Our Migrant and Seasonal Farmworker Children ESSAY AND ART CONTEST has just been announced.

The theme for 2018?

“Flourishing in the Fields.” 

Through their own words and artwork, each year the contest applicants teach us more about what motivates them to get through the work or school day, what life is like on the road as a migrant farmworker child, and the ups and downs encountered in their daily lives.

We’ve been running this contest for some time, so by now we have binders FULL of previous years’ entries. It’s an immense privilege to have their words at our fingertips – words they entrusted to us here at AFOP – to help broadcast their story.

While reading the stories, though, it becomes immediately clear that the kids we hear from have learned to be their own advocate from a very, very young age – so much so, that many farmworker children have not had a chance to ever really be a kid.  Far from carefree, they quickly take on a lot of responsibility for the family – watching their younger siblings, doing mountains of housework, and working in the fields themselves to help boost the family’s take-home.

But why take my word for it?  Below are some excerpts from essays submitted in previous CIFC contests.

Artwork by Yara Dainne Morales, Crane District, AZ

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Migrant children often have to take care of themselves – including cooking and cleaning the house – because one or both of their parents are out of the house from sun-up to sun-down.

“My mom can’t spend time with us because of her two jobs, so we have to be left alone.  My sister and I cook, clean, get ourselves to school, and do homework.  Sometimes we don’t even see our mom until Sunday.” – Evelyn, age 12

“Usually I help my mom a lot by taking care of my sisters and by cleaning and making food.  I cook for my mom, even when I was small, I would try to cook my mom the best meal.  I knew she would come home from work exhausted and wouldn’t be able to do anything.  By the time she would get home, the house would already be clean, and she would have dinner.” – Nancy, age 14

“Through all these years I have learned to be independent. …My mom working in the fields just makes everything more difficult on me, she always comes home tired and about to fall asleep and all she can think about is going to bed.” – Yasmine, age 14


Farmworker children start working at a young age, often out of a sincere desire to relieve their parents’ suffering.

“[I]t was really hard for us to wake up at five a.m., but we had to push ourselves to help the family.”  – Sandra, age 14 (started working at age 8)

“While normal 13 year olds are spending their summer in the pools, beaches, and on vacation; we as migrants spend it working in the fields.  So I don’t agree with 13 year olds, even younger at times, working up to 12 hours a day.” – Dana, age 17


Their pay is often used to defray their family’s regular expenses, or to buy themselves basic clothing and school supplies.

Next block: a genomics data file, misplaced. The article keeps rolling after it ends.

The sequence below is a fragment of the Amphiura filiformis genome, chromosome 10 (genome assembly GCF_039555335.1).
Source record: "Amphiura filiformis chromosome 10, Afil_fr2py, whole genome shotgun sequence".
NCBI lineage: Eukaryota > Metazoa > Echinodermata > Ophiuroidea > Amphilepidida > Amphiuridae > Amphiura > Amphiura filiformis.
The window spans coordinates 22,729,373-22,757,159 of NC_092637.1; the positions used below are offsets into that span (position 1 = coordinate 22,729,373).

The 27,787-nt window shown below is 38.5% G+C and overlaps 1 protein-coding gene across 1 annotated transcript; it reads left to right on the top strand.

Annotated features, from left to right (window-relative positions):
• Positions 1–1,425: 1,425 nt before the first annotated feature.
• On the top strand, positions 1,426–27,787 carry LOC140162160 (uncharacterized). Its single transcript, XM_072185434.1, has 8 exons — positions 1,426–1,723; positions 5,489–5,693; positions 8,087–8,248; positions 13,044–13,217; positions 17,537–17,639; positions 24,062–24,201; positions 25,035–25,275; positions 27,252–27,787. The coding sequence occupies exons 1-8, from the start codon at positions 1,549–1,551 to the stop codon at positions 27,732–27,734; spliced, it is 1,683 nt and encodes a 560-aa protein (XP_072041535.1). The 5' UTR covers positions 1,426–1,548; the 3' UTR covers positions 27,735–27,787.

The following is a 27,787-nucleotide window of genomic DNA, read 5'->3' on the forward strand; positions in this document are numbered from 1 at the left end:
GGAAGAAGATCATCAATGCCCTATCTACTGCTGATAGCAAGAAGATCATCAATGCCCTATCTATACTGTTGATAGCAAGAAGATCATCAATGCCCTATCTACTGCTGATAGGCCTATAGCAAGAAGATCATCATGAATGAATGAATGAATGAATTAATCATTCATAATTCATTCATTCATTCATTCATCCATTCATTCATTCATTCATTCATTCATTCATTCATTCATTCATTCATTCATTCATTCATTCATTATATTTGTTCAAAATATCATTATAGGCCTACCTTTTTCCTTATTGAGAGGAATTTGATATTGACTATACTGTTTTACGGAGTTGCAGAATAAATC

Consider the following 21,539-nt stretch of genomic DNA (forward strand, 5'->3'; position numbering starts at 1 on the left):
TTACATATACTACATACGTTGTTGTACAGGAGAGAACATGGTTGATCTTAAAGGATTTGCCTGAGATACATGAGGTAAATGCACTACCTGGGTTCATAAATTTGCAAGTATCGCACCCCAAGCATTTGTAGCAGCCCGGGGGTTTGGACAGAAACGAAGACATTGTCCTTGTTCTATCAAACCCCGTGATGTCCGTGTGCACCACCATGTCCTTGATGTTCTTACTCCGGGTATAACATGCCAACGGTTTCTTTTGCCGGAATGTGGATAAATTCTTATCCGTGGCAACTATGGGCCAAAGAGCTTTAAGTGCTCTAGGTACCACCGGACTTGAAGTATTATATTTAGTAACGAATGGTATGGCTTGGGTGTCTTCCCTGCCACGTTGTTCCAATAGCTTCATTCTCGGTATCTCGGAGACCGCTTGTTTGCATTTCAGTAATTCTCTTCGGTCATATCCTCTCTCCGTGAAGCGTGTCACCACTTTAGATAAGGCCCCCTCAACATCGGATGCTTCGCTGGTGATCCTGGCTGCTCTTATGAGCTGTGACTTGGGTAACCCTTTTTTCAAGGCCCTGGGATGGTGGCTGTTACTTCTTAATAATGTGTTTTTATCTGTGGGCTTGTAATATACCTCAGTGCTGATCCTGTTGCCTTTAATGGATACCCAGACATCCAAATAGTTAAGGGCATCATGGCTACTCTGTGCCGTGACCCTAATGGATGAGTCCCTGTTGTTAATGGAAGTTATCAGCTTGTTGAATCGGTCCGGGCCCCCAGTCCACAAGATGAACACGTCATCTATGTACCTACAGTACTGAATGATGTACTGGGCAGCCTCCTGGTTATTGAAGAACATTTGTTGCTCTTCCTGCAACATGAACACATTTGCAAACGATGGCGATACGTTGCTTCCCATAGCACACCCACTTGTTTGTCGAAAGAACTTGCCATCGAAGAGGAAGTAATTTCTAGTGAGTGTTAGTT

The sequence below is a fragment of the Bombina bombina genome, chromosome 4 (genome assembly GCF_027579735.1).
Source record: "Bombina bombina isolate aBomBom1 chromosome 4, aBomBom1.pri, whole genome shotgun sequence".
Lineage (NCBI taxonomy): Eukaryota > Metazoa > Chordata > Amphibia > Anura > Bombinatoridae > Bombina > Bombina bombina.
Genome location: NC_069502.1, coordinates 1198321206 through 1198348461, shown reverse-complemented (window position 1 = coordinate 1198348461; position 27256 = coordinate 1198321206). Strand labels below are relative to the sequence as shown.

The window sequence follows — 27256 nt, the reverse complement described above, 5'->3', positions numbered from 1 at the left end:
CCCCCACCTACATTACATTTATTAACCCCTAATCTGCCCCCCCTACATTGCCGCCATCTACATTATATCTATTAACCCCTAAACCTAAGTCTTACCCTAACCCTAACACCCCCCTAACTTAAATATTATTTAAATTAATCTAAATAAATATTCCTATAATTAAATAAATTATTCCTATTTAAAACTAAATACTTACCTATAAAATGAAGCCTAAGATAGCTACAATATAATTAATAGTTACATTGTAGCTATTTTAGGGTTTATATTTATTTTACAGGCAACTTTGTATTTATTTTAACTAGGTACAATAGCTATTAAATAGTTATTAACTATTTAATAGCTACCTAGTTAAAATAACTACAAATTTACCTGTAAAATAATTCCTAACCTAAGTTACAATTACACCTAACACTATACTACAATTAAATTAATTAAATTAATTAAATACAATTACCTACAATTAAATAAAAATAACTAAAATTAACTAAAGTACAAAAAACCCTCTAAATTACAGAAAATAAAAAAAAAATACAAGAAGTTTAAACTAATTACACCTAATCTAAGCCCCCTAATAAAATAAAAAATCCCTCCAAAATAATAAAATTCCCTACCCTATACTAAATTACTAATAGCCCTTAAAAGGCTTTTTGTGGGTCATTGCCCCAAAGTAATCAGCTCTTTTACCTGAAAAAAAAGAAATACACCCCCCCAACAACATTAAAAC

“We worked like that for two months, and my family did get good pay.  I remember that with that money my mom was able to pay a lot of things.  She bought me a lot of toys and school supplies.”  – Sandra, age 14 (started farm work at age 8)

“My parents never had the money to buy me clothes.  I saved up the money I earned from my back-breaking labor to go to the mall once a year.  In Foot Locker, I would buy plain colored shirts, two for $19.99.” – Luis, age 18


In many of the essays, the children speak of a moment when their eyes were opened to the hardships their parents faced.

 “I ran outside to go look for my parents, and when I finally found them, a big sad feeling impacted my heart – seeing my mom with bee bites and dirt on her face, and seeing my dad working and sweating.  That broke my heart.  …[that night, my sister] said that it was really sad seeing our family working so hard and we couldn’t help my parents.  My sister and I decided that we would help my parents so they wouldn’t have to work as hard.” – Sandra, age 14

“It wasn’t until I turned twelve years old, when I started to realize everything.  I would notice the sadness of my mother’s reaction when I would ask her something I really wanted.  I can still remember the expression.. In her soft low voice, she would say “maybe next time mija” [my daughter].  Just by that, I had to wait, and I knew it wasn’t going to happen.   I started to see that we didn’t really have enough money…  This is why us Migrant kids should study really hard, so we don’t have to be dealing with the struggles that our parents continue to have. – Nancy, age 14

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Sometimes migrant farmworker kids have a lot stacked up against them. But, every year as we announce the new Essay and Art Contest through our Children in the Fields Campaign, our mailbox begins filling with voices, paintings, drawings, and thoughts that show kids just making their voices heard. In turn, each and every entry is a priceless insight on lives that are too often neither seen nor heard by the general public.

We can’t wait to hear from YOU, your students, your brothers, your sisters, or your children in this year’s contest, and we hope to have you as one of our winners flown to Washington D.C. for AFOP’s National Conference! For more guidelines and information visit our website HERE, and get in touch with our team at any time.

3-26-18 CIFC Essay and Art Contest KM (2)

The Migrant and Seasonal Farmworker Children Essay and Art Contest runs from April 2nd to June 15th.  All children from migrant or seasonal farmworker families between the ages of 10 and 18 are qualified to enter, and to be considered for monetary prizes.